How to Save Google Drive Documents by Authenticating Requests for JMeter

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*all photos are taken from public sources and serve as an example of how the described functionality works

The first thing we need to do is to handle access keys — a kind of encrypted lines that give us the possibility to communicate safely via numerous PCs.

To access Google Drive, a tester (or a common user) should possess a special token. This may be done by selecting token’s coverage in Oauth 2.0 Playground.

Follow this link and select a necessary Google Drive API.

Google Drive API

Google Drive API

After this, we can change this authorization code to a necessary token (a temporary one) that can be used during a certain amount of time to access all functions of Google Drive.

We’ll use JMeter as a token to illustrate this.

Preparing Jmeter plan

The used JMeter will consist exclusively of a list of requests, a controller, HTTP requests, and several event handlers.

JMeter Plan

JMeter Plan

Now our task is to find necessary global variables for the test plan we are using.

Global Variables

Global Variables

We should specify that we will send requests directly to the Google API server, by using POST HTTPs. Apart from this, we should indicate the access token that has been already created.

We should write that we will send up to ten requests inside a group of flows.

While working with HTTP Request, we should edit its content in the way we wish (mention a necessary server, a method from a test plan, and the HTTP protocol we are using).

HTTP Request

HTTP Request

In the Path field, we should add an endpoint: /upload/drive/v3/files. Additionally, we should tell a system that we would like to transfer data in multiple parts: uploadType=multipart.

And finally, we should fill the Data field where we should encrypt the text that we’d like to save inside the file. Now we should manually configure the HTTP title components.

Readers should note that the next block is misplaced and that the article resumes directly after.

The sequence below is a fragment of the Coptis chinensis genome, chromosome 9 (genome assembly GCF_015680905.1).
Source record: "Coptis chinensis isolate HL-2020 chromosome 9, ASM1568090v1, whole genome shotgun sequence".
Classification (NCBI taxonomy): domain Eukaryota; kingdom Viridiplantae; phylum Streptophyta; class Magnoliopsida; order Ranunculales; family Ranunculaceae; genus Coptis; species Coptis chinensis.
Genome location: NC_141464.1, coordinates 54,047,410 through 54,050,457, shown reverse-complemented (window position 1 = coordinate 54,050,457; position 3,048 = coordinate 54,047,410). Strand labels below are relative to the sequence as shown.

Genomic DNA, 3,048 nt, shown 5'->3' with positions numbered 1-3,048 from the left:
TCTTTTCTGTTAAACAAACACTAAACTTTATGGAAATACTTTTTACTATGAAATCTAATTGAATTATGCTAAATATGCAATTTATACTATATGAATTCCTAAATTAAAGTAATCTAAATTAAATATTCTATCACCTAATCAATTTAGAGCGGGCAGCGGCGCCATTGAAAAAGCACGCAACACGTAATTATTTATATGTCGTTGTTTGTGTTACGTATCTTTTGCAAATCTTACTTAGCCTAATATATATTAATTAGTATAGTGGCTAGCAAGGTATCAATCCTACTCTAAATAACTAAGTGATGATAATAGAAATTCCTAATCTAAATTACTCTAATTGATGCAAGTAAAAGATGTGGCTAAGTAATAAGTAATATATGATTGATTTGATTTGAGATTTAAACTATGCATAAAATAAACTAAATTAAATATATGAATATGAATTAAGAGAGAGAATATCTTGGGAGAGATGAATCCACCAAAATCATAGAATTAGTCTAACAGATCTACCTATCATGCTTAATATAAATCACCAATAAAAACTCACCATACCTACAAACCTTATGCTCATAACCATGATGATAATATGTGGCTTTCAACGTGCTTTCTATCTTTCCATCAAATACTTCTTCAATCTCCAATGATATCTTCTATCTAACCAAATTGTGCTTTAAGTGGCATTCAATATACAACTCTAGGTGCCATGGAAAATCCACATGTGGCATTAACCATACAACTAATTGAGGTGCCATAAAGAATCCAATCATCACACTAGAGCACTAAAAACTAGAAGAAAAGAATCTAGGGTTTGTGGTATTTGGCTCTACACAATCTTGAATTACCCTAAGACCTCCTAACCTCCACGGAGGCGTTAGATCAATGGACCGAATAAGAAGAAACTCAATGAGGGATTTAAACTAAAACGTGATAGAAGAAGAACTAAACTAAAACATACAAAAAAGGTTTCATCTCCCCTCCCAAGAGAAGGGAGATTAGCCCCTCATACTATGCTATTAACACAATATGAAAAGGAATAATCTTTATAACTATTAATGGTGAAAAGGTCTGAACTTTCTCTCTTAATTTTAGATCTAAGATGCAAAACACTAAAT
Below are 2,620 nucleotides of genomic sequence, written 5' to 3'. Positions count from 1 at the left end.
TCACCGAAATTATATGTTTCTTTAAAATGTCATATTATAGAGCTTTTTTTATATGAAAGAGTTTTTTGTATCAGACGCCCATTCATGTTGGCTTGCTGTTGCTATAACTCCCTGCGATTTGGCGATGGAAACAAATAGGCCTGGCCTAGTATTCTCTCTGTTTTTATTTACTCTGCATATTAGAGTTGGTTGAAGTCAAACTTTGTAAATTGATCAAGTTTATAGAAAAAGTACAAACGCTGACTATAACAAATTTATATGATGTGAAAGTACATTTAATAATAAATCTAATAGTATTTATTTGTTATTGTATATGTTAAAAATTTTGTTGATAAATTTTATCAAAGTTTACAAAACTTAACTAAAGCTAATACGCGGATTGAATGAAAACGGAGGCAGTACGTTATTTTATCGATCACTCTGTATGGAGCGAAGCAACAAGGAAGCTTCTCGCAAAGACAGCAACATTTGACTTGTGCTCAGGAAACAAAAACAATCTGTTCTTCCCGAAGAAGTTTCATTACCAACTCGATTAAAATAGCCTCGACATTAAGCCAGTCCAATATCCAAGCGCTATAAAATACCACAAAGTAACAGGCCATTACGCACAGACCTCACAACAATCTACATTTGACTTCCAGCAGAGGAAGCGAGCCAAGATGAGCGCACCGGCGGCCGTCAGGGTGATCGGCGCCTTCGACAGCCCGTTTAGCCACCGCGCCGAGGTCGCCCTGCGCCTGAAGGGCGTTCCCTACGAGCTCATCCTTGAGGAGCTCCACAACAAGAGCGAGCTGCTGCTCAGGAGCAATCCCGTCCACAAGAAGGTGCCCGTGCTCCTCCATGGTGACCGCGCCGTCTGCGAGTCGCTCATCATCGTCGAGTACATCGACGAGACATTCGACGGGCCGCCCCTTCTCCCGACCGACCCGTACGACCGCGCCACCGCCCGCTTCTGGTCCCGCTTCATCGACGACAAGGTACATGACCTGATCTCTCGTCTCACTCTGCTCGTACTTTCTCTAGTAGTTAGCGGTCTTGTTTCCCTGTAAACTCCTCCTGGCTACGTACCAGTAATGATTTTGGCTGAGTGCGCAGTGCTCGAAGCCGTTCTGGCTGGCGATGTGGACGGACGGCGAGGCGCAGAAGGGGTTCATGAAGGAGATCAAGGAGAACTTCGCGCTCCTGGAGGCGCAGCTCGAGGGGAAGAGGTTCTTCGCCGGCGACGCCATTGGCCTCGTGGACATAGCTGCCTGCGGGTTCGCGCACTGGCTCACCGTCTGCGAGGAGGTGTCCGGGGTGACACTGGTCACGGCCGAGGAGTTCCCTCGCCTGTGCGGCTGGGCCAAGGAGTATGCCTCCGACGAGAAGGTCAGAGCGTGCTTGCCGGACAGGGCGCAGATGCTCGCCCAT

Then we should enter an authorization key in Bearer — a special layout that can read QAuth. We should also set the Content type as Multipart to make the Google Drive web application understand the exact type of our information.

Connection results

If we use the See all results event handler and launch a test plan, we can see that every request we have created was successfully sent. We can also analyze the results of every request.

The Request's Details

The Request’s Details

What should we do if the number of users will rise?

If we test the possibility to load the Drive endpoint by sending a high number of requests, we can get very interesting results. For example, if we try to send 200 requests in 5 seconds, we can see that most of them will simply fail:

Sending over 200 Requests

Sending over 200 Requests

This not a result of Google Drive’s low performance. This happens because every virtual user is limited in the number of requests that can be sent.

If we analyze the situation when some requests were successful and some — were not, it happens because the See all results event handler shows requests only in the order the requests were received.

It may happen due to the fact that a bug with limitation needs more time on its processing than successful requests.

If we analyze the timestamps of the created requests, we can see that the first ones were successful.

Timestamps of the Created Requests

Timestamps of the Created Requests


To conclude, we’d like to mention that the analysis of how documents are saved on Google Drive on the basis of authenticating requests for JMeter needs a lot of time to perform all possible preparatory tasks: configuring access tokens, deploying a work environment, establishing a stable web connection, performing prior load tests and so on.

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